Porphyrin mediated photo-modification of the structure and function of human serum albumin
Photosensitization reactions involve irradiating (with visible light) molecules with a high efficiency for either electron transfer or entering an excited triplet state (photosensitizer). Such reactions are applied to photodynamic cancer therapy, many medical laser-treatments, and a potential array of disinfection and pest elimination techniques. To understand the biophysical mechanisms of how these applications are effective at the protein level, the group of Dr. Brancaleon (UTSA) has investigated the irradiation of several dye-protein combinations, and discovered effects on protein structure and function. To further that work, we have investigated irradiation of the protein, human serum albumin (HSA), photosensitized by either protoporphyrin IX (PPIX) or meso-tetrakis(4-sulfonatophenyl)porphyrin (TSPP). HSA is the most abundant plasma protein, making it a likely substrate in PDT, and it possesses a specific binding pocket for iron-PPIX (heme) and possibly other porphyrin derivatives.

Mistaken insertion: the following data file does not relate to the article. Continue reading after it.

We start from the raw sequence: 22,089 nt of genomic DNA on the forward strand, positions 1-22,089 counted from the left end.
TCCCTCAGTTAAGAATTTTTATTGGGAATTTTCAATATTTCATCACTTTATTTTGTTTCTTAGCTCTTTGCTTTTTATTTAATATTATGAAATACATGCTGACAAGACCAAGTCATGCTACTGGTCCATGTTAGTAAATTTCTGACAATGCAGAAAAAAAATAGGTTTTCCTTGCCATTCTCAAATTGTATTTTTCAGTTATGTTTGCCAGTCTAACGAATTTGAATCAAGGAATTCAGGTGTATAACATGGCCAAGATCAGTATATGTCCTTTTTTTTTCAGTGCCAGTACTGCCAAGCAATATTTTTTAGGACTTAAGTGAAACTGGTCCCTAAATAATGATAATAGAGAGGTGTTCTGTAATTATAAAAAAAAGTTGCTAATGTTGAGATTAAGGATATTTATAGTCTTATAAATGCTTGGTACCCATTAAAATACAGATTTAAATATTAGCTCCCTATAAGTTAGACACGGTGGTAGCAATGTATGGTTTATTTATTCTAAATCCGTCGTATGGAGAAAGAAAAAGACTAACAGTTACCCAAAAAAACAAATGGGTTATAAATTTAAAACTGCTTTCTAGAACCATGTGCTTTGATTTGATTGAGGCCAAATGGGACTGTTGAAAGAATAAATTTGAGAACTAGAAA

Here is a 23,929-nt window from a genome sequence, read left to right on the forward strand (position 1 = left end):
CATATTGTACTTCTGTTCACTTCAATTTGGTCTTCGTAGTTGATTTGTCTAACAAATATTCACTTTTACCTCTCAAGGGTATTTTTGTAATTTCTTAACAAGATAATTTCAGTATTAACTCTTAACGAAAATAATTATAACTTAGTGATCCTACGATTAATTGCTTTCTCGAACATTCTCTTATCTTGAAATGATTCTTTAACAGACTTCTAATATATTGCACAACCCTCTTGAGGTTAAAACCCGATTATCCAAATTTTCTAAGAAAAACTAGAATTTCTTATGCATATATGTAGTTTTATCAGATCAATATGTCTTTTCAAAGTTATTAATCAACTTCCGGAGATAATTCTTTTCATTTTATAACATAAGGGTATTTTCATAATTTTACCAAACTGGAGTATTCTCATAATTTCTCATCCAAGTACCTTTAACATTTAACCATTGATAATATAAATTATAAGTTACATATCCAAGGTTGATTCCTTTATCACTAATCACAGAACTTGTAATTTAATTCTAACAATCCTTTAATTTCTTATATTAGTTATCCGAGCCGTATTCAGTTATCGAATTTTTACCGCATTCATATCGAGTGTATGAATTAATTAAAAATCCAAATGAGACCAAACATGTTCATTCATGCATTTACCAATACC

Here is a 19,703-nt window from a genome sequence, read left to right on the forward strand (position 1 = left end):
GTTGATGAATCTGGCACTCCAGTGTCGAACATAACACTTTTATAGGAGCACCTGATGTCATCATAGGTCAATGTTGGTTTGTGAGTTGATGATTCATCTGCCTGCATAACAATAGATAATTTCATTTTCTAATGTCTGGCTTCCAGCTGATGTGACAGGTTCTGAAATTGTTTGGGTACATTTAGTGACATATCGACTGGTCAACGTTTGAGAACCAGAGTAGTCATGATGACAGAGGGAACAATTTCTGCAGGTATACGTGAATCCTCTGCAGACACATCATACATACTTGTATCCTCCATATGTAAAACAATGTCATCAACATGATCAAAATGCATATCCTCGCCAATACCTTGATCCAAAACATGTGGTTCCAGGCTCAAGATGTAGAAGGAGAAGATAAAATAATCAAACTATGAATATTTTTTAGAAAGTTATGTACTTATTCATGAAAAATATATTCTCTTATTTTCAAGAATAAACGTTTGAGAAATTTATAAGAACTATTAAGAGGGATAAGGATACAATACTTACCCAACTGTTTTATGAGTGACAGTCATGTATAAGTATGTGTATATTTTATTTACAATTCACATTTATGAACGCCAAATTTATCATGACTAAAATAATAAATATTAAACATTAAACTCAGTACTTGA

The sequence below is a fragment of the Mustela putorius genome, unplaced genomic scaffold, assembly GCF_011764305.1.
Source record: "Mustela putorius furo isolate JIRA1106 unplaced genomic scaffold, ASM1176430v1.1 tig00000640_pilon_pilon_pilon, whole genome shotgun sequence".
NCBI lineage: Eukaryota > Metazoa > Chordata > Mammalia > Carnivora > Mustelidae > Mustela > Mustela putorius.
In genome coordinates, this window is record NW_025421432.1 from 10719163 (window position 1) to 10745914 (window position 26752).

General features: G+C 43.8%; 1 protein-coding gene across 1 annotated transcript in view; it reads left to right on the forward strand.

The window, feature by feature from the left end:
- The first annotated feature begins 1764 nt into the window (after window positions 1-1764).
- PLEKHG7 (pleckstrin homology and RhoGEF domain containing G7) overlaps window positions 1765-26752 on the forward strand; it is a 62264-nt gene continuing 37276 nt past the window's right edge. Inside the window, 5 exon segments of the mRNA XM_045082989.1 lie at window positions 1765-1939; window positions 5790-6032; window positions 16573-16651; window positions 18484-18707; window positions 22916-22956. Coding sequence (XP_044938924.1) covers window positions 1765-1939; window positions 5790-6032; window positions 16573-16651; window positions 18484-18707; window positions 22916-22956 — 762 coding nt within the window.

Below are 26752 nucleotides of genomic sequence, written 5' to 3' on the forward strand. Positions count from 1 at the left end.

The results of our research are summarized as follows. First, a thorough characterization of the binding of each photosensitizer to albumin was completed, elucidating a probable binding location for TSPP. Next, fluorescence lifetime emission of the single tryptophan residue, alongside circular dichroism, found tertiary structural changes around tryptophan and an overall 20% decrease in protein secondary structure after irradiation with TSPP bound. Finally, to determine if protein function was lost after photosensitization, size exclusion chromatography found modified albumin still recognizable by its receptor-protein, and comparative ex vivo up-take studies revealed that modified albumin is not processed the same way as native albumin in live tapeworm larva (Mesocestoides corti). Thus we found that visible light can induce partial unfolding of a protein by using a photo-activated ligand. These small structural modifications were sufficient to affect the protein's biological function.